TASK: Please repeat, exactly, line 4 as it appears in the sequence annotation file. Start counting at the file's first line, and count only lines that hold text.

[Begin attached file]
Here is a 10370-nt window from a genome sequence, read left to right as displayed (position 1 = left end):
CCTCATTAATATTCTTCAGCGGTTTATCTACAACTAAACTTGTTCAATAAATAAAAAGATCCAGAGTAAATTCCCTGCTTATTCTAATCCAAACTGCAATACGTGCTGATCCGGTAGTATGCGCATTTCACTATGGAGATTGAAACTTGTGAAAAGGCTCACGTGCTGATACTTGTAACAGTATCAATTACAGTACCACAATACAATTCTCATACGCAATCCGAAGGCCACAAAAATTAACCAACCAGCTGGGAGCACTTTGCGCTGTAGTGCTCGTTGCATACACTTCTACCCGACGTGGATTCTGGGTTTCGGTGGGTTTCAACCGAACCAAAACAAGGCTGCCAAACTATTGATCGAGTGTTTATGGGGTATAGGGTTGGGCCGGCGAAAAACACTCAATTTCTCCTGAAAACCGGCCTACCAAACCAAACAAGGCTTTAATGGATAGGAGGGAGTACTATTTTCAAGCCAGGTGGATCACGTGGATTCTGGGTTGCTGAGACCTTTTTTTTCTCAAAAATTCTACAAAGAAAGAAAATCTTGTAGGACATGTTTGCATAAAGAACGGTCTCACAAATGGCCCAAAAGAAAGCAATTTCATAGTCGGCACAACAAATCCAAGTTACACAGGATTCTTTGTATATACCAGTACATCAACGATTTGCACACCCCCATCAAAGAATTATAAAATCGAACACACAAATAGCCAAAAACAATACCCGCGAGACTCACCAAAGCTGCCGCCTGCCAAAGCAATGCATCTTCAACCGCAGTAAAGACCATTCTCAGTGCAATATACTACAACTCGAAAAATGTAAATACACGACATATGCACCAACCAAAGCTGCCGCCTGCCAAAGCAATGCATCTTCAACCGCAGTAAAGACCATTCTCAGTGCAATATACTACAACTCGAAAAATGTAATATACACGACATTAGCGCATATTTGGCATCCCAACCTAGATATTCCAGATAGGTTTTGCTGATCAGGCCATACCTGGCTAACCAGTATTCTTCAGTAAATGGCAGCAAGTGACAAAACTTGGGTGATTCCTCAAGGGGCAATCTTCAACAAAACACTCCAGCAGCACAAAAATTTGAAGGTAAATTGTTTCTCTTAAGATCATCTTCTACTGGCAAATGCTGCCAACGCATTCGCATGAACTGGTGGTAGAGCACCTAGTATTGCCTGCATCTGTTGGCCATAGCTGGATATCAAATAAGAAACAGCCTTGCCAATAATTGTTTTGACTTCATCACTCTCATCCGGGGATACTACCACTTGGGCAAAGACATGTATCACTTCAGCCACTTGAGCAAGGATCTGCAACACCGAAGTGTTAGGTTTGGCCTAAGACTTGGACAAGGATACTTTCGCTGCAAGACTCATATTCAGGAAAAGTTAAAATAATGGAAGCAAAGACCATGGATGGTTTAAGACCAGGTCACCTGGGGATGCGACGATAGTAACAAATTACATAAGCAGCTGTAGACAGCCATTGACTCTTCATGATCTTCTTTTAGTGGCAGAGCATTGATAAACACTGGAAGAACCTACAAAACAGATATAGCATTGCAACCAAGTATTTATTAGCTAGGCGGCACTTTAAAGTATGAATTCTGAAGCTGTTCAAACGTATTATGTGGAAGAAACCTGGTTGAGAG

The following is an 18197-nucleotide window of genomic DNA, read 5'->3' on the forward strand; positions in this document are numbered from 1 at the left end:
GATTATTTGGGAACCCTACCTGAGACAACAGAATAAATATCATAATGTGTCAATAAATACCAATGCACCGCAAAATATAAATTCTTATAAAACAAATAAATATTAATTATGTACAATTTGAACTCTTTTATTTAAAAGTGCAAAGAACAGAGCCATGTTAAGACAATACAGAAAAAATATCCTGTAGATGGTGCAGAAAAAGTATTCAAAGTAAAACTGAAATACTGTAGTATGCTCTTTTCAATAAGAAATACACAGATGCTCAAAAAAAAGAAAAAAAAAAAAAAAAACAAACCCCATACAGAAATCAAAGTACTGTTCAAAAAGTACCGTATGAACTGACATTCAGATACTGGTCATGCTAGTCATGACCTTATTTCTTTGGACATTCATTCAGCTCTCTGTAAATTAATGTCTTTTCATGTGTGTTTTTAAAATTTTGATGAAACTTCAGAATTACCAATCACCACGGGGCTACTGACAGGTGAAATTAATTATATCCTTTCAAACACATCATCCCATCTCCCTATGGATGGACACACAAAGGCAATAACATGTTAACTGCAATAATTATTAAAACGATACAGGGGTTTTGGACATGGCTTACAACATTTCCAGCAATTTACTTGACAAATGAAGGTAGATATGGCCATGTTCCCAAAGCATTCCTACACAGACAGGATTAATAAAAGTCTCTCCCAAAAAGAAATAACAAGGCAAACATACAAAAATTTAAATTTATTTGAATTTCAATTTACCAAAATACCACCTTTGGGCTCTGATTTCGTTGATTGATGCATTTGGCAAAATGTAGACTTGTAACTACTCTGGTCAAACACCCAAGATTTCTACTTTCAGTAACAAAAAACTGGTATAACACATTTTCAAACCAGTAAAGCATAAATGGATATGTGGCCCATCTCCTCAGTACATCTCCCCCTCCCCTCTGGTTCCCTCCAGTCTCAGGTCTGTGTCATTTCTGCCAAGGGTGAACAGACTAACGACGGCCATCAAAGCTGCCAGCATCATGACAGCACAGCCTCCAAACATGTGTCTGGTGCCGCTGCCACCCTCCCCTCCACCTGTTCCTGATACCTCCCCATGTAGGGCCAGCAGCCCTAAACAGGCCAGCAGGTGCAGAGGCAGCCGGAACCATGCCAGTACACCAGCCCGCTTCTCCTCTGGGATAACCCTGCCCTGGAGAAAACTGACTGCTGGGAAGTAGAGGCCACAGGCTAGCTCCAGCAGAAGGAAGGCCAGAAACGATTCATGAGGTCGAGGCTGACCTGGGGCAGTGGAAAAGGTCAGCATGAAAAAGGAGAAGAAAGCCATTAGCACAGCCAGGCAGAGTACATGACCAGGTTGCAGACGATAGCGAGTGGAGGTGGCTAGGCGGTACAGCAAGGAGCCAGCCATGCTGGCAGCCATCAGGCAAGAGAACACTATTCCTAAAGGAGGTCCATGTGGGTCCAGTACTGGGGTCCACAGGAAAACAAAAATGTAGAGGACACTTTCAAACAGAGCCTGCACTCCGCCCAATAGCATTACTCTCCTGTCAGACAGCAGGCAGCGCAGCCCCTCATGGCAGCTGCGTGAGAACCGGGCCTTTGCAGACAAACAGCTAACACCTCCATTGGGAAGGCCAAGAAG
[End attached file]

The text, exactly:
GATTATTTGGGAACCCTACCTGAGACAACAGAATAAATATCATAATGTGTCAATAAATACCAATGCACCGCAAAATATAAATTCTTATAAAACAAATAAATATTAATTATGTACAATTTGAACTCTTTTATTTAAAAGTGCAAAGAACAGAGCCATGTTAAGACAATACAGAAAAAATATCCTGTAGATGGTGCAGAAAAAGTATTCAAAGTAAAACTGAAATACTGTAGTATGCTCTTTTCAATAAGAAATACACAGATGCTCAAAAAAAAGAAAAAAAAAAAAAAAAACAAACCCCATACAGAAATCAAAGTACTGTTCAAAAAGTACCGTATGAACTGACATTCAGATACTGGTCATGCTAGTCATGACCTTATTTCTTTGGACATTCATTCAGCTCTCTGTAAATTAATGTCTTTTCATGTGTGTTTTTAAAATTTTGATGAAACTTCAGAATTACCAATCACCACGGGGCTACTGACAGGTGAAATTAATTATATCCTTTCAAACACATCATCCCATCTCCCTATGGATGGACACACAAAGGCAATAACATGTTAACTGCAATAATTATTAAAACGATACAGGGGTTTTGGACATGGCTTACAACATTTCCAGCAATTTACTTGACAAATGAAGGTAGATATGGCCATGTTCCCAAAGCATTCCTACACAGACAGGATTAATAAAAGTCTCTCCCAAAAAGAAATAACAAGGCAAACATACAAAAATTTAAATTTATTTGAATTTCAATTTACCAAAATACCACCTTTGGGCTCTGATTTCGTTGATTGATGCATTTGGCAAAATGTAGACTTGTAACTACTCTGGTCAAACACCCAAGATTTCTACTTTCAGTAACAAAAAACTGGTATAACACATTTTCAAACCAGTAAAGCATAAATGGATATGTGGCCCATCTCCTCAGTACATCTCCCCCTCCCCTCTGGTTCCCTCCAGTCTCAGGTCTGTGTCATTTCTGCCAAGGGTGAACAGACTAACGACGGCCATCAAAGCTGCCAGCATCATGACAGCACAGCCTCCAAACATGTGTCTGGTGCCGCTGCCACCCTCCCCTCCACCTGTTCCTGATACCTCCCCATGTAGGGCCAGCAGCCCTAAACAGGCCAGCAGGTGCAGAGGCAGCCGGAACCATGCCAGTACACCAGCCCGCTTCTCCTCTGGGATAACCCTGCCCTGGAGAAAACTGACTGCTGGGAAGTAGAGGCCACAGGCTAGCTCCAGCAGAAGGAAGGCCAGAAACGATTCATGAGGTCGAGGCTGACCTGGGGCAGTGGAAAAGGTCAGCATGAAAAAGGAGAAGAAAGCCATTAGCACAGCCAGGCAGAGTACATGACCAGGTTGCAGACGATAGCGAGTGGAGGTGGCTAGGCGGTACAGCAAGGAGCCAGCCATGCTGGCAGCCATCAGGCAAGAGAACACTATTCCTAAAGGAGGTCCATGTGGGTCCAGTACTGGGGTCCACAGGAAAACAAAAATGTAGAGGACACTTTCAAACAGAGCCTGCACTCCGCCCAATAGCATTACTCTCCTGTCAGACAGCAGGCAGCGCAGCCCCTCATGGCAGCTGCGTGAGAACCGGGCCTTTGCAGACAAACAGCTAACACCTCCATTGGGAAGGCCAAGAAG